The Alliance against Iran that emerged after the nuclear agreement hopes that the new US Administration will consult it if it resumes negotiations
The election of Joe Biden as president of the United States last November raised concerns in the Middle East, especially in the anti-Iranian alliance forged by Saudi Arabia and the United Arab Emirates (UAE) with Israel under the aegis of Donald Trump. Nonetheless, the Arab leaders have shown pragmatism and directed their efforts to maintain channels of influence. With Biden already installed in the White House, his hope (and his obsession) is that the new Administration will not be a version of that of Barack Obama, from whose ranks many of his positions come.
“The next four years of President Biden should not be a mere return to the mandate of Barack Obama,” suggested the editorial in The Gulf News, the largest newspaper in the UAE, last Wednesday, the day of the presidential inauguration . The same reflection has been repeated by other publications and commentators in the region, where state control of the media makes them a speaker for official positions.
Obama did not leave a good memory in the Middle East. Saudi Arabia and the United Arab Emirates felt that the 2015 nuclear deal with Iran was made behind their backs and supported with Israel Trump’s decision to abandon it in 2018. But the Democrat’s approach to his arch-enemy was not the only reason for disagreement. Autocrats in the region also did not forgive him for letting Hosni Mubarak fall in 2011 under pressure from popular Egyptian revolts. At the same time, his lack of support for them also disappointed those who were deluded two years earlier with his A New Beginning speech delivered in Cairo.
“In our survey on the priorities of the Arab world for the next Biden Administration, 53% of those consulted said that Obama left the region in a worse state and 58% that Biden should distance himself from some of the policies of the Obama era,” Faisal J. Abbas, the editor of the Saudi daily Arab News, recalled this week in a cover story titled The Biden Team is off to a good start.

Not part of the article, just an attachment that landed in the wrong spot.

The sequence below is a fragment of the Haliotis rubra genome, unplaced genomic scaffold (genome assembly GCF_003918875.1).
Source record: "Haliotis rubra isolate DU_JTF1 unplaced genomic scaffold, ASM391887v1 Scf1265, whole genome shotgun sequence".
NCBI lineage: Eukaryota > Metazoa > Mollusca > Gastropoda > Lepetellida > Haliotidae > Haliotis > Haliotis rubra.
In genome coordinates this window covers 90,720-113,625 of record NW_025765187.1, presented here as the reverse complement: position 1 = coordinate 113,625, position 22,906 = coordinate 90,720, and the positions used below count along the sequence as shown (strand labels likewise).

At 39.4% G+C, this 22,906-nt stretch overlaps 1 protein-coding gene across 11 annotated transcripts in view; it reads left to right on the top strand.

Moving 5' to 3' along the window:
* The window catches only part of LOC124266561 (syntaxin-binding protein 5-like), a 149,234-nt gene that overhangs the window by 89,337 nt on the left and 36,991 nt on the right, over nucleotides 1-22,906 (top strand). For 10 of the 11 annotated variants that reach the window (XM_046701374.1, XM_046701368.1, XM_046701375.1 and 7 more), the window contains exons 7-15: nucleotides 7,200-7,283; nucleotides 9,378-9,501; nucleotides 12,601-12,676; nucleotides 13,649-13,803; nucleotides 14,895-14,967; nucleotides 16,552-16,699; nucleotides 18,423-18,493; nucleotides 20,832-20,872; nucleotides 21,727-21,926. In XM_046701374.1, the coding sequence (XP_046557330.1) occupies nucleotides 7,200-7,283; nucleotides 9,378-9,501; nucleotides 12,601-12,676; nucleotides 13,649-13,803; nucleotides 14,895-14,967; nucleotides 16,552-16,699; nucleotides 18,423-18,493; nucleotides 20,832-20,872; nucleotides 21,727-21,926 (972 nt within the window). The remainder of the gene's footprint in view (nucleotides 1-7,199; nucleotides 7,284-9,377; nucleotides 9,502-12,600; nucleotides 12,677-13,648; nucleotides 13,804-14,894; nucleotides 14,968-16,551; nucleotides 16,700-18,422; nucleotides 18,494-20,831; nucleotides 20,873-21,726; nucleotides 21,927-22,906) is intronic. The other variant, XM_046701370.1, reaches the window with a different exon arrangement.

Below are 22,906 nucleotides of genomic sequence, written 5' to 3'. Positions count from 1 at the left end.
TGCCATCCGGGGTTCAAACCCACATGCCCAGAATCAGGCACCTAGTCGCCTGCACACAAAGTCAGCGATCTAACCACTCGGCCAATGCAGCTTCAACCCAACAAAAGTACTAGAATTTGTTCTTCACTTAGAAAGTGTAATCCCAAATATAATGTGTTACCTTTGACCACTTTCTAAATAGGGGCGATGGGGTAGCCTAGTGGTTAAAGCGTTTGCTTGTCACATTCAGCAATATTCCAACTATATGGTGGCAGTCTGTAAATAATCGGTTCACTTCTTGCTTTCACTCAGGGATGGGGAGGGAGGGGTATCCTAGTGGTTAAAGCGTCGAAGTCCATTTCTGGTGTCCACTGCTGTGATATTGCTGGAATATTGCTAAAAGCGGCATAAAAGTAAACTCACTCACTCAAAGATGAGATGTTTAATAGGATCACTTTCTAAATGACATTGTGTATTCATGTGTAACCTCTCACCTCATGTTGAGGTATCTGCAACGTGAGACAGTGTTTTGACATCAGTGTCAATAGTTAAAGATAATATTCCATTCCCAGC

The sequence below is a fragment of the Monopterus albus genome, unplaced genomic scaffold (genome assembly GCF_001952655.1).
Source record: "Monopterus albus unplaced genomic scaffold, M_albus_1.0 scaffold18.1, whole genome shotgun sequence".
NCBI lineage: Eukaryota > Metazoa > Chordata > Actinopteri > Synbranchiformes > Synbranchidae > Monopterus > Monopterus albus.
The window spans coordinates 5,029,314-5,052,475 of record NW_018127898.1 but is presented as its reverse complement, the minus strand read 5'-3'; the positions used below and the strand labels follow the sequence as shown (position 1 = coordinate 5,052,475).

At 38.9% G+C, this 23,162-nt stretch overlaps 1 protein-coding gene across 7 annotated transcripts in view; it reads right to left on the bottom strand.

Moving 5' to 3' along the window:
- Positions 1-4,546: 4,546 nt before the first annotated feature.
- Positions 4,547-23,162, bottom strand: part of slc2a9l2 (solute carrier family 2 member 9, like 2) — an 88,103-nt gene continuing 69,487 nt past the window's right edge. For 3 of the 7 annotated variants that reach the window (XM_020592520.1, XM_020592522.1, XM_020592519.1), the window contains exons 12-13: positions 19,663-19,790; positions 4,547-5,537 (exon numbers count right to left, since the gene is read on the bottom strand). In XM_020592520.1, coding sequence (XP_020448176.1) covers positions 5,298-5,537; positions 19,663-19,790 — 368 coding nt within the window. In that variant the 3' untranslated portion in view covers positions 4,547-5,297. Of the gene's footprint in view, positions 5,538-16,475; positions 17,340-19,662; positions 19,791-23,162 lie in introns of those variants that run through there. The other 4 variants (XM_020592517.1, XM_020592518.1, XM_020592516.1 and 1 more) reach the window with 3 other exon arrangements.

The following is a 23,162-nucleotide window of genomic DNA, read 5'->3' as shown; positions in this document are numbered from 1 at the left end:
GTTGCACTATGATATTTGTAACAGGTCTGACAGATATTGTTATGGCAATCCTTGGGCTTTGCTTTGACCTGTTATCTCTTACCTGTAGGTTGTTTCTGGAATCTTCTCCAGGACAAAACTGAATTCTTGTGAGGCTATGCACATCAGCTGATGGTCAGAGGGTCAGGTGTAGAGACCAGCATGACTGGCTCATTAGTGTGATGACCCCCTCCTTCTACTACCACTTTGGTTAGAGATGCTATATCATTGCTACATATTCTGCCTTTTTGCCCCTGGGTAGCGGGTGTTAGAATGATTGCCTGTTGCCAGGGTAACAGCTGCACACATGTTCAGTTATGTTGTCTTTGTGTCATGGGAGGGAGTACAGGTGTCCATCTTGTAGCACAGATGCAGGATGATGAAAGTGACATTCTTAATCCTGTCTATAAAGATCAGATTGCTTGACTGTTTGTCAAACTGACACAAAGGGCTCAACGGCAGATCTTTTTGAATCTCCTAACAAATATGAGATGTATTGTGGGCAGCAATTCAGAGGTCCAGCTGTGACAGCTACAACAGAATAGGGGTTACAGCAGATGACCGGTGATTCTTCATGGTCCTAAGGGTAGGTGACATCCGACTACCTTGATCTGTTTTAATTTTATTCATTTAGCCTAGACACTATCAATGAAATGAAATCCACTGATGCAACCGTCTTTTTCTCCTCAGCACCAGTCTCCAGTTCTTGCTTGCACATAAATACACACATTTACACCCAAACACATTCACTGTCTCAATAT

At least that is what the Arab analysts who have been quick to find signs of hope in the first steps of the new Administration are interested in highlighting . They celebrate America’s return to the World Health Organization and the Paris Climate Agreement. But above all, they applaud any gesture that qualifies Biden’s declared willingness to reactivate the nuclear deal .
“The nominee for secretary of state, Antony Blinken , has said that he will consult with the Gulf states and Israel before negotiating again with Iran,” Abbas said. Blinken’s words at the Senate confirmation hearing last Tuesday sounded like heavenly music in Riyadh and Abu Dhabi, for whom an eventual negotiation must include Tehran’s support for the Shiite militias in the Middle East and their missile program . The candidate assured that stopping the Islamic Republic is going to be one of the axes of Biden’s agenda in the Middle East and that there is still a “long way” for the US to rejoin the nuclear pact signed in 2015.
Along the same lines, the Saudi Foreign Minister, Prince Faisal Bin Farhan, has been convinced that relations with the new White House will be “excellent”. Biden’s appointments, he told the Al Arabiya network, show “his Administration’s understanding of common problems.”
Despite being central, Iran is not the only Saudi concern. His spokesmen have also expressed concern about indications that the new president plans to reverse the designation as a terrorist group of Yemen’s Huthi rebels , adopted on Trump’s last day in the White House, and cease his support for the war that the Kingdom of the Desert pound in that country .
Another area of potential conflict is human rights. Biden said he was not going to ignore the murder of journalist Jamal Khashoggi , as his predecessor did. Now his nominee to head the National Intelligence Agency, Avril Haines, has declared before the Senate that, if confirmed, he will make public the secret report on the case prepared by the CIA and that, according to leaks to the US media, he holds the Saudi heir responsible. , Prince Mohamed Bin Salmán .
“It is not possible to know for sure what the next steps will be. But the fear may be exaggerated, as well as considering that Biden’s policies will be an extension of Obama’s, ” writes Abdulrahman al Rashid, former editor of the pan-Arab newspaper Al Sharq Al Awsat , in view of the return of many familiar faces . Al Rashid considers it “almost impossible to return to the state of things left by Obama” because since the end of the last term of the Democrat there have been important changes in the region, among which the entry of Russia into the conflict in Syria, the Iranian attacks to US interests in Iraq , the Iranian threat to maritime oil transport and the Gulf alliance with Israel in front of Tehran.